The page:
There are as many ways to grow a garden as there are stars in the sky. I invested in an indoor light growing kit this year, so that I could start seeds indoors ahead of the last frost date. By the time May arrived, my entire dining room was filled with trays and young plants in containers.
I liked to use the seed trays as they performed well for me. I was then able to transplant those right into the garden when ready. I also used larger biodegradable pots for some of the bigger transplants which also worked well.
While I’ll save the pros and cons of seed-starting vs. buying plants for another blog post, when you are ready, refer to the garden sketches you have made and start settling your plants into your garden beds. The ground was already prepared in my instance, but again my recommendation is to mix some fresh compost into the ground if you haven’t done so already, which improves the soil health and makes the ground much more workable. Loosen an area about as twice as wide as the pot and set the plant in. Move the dirt back into the hole and gently pat it with your hands. Water (but don’t drown) the plant and make sure you water regularly every other day or so until those plants are established.
Mulch around the plants with a natural, dye-free mulch. This will help with weed prevention and also the mulch will eventually break down and add to the organic matter on the ground. I personally would not put down weed fabric because in the long term, it causes many more problems than solutions for a home gardener.
Instead, if you feel like you must have a weed barrier, I have had good results with Johnny’s paper mulch which biodegrades over the season. As you can imagine, after I dug up my lawn I had a real battle with weeds. The paper mulch acted as a nice barrier to suppress many of the weeds and I covered the top with wood chip mulch to help with appearance. The paper mulch also helped divert water towards the young plants and warmed up the garden beds just a bit, which is helpful in our unpredictable spring climate.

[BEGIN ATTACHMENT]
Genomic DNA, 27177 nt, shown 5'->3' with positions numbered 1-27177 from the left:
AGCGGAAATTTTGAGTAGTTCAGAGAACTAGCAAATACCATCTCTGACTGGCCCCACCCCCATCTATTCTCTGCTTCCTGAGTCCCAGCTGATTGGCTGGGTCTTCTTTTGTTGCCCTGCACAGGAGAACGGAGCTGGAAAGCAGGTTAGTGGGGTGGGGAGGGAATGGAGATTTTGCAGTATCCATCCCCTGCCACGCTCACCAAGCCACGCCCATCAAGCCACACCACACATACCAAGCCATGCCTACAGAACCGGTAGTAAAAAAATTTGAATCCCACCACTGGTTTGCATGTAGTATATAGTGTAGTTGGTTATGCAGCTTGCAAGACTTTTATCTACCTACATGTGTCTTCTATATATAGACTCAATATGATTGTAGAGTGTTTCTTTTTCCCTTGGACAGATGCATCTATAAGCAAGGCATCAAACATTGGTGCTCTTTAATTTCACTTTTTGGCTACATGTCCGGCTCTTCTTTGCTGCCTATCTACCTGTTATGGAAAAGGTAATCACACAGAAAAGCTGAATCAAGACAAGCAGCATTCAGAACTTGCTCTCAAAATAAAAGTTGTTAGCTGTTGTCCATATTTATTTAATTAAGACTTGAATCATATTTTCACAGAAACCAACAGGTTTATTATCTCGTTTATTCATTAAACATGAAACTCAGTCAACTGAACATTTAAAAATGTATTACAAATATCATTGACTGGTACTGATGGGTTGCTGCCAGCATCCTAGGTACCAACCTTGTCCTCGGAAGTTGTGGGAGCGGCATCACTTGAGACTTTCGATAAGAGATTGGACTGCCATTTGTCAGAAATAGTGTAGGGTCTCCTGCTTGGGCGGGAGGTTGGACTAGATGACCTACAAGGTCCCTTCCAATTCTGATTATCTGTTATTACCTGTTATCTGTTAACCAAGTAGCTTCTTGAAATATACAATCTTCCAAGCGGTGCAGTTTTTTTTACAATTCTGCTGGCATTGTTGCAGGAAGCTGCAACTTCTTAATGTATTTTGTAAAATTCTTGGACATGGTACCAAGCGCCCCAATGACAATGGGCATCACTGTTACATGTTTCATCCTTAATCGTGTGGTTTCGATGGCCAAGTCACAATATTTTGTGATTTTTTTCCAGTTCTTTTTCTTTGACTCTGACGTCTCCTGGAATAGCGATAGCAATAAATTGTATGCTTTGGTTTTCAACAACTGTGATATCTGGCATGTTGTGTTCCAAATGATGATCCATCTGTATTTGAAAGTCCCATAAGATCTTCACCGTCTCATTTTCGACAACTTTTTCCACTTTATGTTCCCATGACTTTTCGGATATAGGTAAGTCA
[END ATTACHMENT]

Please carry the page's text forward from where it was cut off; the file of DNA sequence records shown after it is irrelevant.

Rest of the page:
Now’s the fun part – watch things grow, and don’t be afraid to let things get a little wild. No matter how much planning you do, every plant and creature in your garden is its own entity with its own claim in this universe. There’s no way you can control every aspect of your garden’s appearance, nor should you. Enjoy happy accidents and learn from them for next season. If you struggle with this, be sure to prepare a more formal garden design before starting out.
Things got a little wild in my garden this year.
The zinnias that I planted were projected to grow three feet tall – some are taller than five feet now. Next year I will plant them along the border, rather than flush in the middle of the garden. My wildflowers took off, and although they looked like a weed patch for a month, the end result was the most beautiful section of my garden. My only regret was that I didn’t buy more seed. I also realized that my blueberry plants, while they did well, probably will benefit if I move them to a full-sun location.
These are the lessons that can’t be learned on paper. Track your progress. Sit in your garden with your journal or laptop and take notes about how the garden is developing. Don’t be afraid to get your hands dirty and above all, have fun making the garden an extension of your own personality.
Mine is a little wild, and beautiful, and a haven for butterflies, birds and bees. And an absolute riot of color. I wouldn’t have it any other way.
This is a blog about turning lawns into edible gardens, providing a habitat for pollinators and living a more sustainable life. We hope to inspire others to plant a garden to save the world.